Congress gets its own YouTube Channels

January 28, 2009 by  

I guess you can teach an old Congress new tricks!  In a desire to emulate Barack Obama’s success in using the iternet to raise funds and build an army of volunteers online – Congress is launching official YouTube channels where members of the House and Senate can create and control videos of floor speeches, hearings or ribbon-cuttings. (See the welcome video message below)

Whether you voted for Barack Obama or not – one thing everyone can agree on is his campaign had a very effective strategy for using the Internet to raise awareness and build community.

One of the refreshing things about his strategy for modern politics is the transparency and grass roots approach he believes in.  Using a mix of offline and online media and extensive use of videos on YouTube Obama released a constant flow of information about what he was doing, how he was doing it, and where they were spending the money they raised.  He connected with his supporters and the public was given the ability to respond, share their opinions, and get involved.

According to a recent NY Times article – Campaigns in a Web 2.0 World:

Not since 1960, when John F. Kennedy won in part because of the increasingly popular medium of television, has changing technology had such an impact on the political campaigns and the organizations covering them. For many viewers, the 2008 election has become a kind of hybrid in which the dividing line between online and off, broadcast and cable, pop culture and civic culture, has been all but obliterated.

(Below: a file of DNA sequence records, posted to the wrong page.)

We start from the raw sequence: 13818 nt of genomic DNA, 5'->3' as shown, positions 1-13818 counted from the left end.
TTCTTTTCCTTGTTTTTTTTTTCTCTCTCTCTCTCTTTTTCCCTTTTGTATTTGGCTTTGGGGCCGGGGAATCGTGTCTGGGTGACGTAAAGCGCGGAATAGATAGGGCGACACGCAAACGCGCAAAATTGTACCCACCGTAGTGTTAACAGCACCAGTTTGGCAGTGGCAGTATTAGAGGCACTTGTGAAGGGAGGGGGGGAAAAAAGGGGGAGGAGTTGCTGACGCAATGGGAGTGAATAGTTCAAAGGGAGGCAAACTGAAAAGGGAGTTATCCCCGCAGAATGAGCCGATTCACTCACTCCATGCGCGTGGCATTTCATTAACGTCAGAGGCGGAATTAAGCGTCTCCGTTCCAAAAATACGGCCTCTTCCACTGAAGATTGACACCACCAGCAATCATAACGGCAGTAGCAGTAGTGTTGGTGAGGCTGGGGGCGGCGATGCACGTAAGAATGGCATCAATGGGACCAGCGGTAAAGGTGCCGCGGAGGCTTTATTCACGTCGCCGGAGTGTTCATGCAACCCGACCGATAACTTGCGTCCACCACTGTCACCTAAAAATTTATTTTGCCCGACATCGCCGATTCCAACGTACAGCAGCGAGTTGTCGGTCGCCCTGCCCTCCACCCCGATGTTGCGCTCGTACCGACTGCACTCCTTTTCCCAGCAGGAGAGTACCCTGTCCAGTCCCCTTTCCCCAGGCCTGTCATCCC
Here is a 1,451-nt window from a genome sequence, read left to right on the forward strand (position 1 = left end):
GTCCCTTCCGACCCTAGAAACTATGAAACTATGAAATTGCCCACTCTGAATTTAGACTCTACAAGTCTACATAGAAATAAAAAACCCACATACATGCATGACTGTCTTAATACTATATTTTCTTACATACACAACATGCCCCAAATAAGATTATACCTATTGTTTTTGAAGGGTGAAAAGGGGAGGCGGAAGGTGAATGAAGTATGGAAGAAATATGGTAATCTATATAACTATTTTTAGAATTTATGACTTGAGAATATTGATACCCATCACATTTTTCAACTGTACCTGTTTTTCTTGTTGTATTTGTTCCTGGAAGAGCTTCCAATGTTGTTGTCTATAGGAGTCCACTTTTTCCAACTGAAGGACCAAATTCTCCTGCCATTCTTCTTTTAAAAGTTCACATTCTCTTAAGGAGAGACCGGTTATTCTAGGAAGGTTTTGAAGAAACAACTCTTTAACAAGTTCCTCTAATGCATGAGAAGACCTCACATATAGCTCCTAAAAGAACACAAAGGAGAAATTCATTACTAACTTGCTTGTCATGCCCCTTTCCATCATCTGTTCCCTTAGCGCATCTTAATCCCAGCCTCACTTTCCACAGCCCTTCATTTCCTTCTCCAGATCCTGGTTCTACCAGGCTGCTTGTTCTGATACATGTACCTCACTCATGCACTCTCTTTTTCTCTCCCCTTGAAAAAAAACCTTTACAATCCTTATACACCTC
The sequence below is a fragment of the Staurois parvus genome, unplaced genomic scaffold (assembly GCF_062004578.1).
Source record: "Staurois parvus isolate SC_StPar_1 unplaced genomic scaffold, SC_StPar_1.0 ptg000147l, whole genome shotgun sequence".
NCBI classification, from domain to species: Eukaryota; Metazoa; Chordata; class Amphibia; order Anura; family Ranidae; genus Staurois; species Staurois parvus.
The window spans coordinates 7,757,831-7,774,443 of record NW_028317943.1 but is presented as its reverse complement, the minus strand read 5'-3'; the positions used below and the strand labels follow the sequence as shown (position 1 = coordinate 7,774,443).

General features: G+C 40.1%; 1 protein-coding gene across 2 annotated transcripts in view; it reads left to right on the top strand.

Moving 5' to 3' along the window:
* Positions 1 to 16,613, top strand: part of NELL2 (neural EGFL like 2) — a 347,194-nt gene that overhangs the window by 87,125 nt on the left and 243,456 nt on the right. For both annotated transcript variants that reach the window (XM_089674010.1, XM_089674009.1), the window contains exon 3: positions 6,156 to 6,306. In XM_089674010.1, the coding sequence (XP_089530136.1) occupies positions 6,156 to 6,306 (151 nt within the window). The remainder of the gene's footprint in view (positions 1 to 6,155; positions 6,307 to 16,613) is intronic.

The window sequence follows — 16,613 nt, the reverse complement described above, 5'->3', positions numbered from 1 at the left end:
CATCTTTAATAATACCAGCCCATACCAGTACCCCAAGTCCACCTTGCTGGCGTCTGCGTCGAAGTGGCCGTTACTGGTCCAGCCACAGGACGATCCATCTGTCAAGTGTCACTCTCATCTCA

I applaud Congress for taking these bold but necessary steps.  This new direction which involves a using a combination of video sharing and social media, will provide a level of access and transparency never before seen in government. This will make it much easier to follow what is going on in Washington and for people to voice their opinion about it.

Here is their welcome video message on YouTube:

You can now find your Representatives and Senators’ YouTube channels on two new special platforms:

This is your backstage pass to your government. So tune in and make your voice heard!

Many people are wondering how this will differ from C-Span . . .

Because the YouTube videos would be controlled by lawmakers, they would be fundamentally different from C-SPAN coverage of House and Senate debates and congressional hearings. C-SPAN covers floor debates and hearings in their entirety without editing or editorial comment.

I am very interested to see how our first really “connected” President uses the modern technology at his disposal.  He already won the battle to keep his Blackberry. This is a topic I’m sure we will be discussing a good deal throughout this blog – I find it truly fascinating.

All the while I’ll be following along on Obama’s ChangeDotGov YouTube channel. The President’s weekly radio address, a staple of American politics since the Franklin Roosevelt administration, will be posted on this channel and is also available as a downloadable video and audio podcast.

I’m excited to see what this change in approach to government and communication means for politics, public opinion, and technology in general. Post a comment and share your thoughts!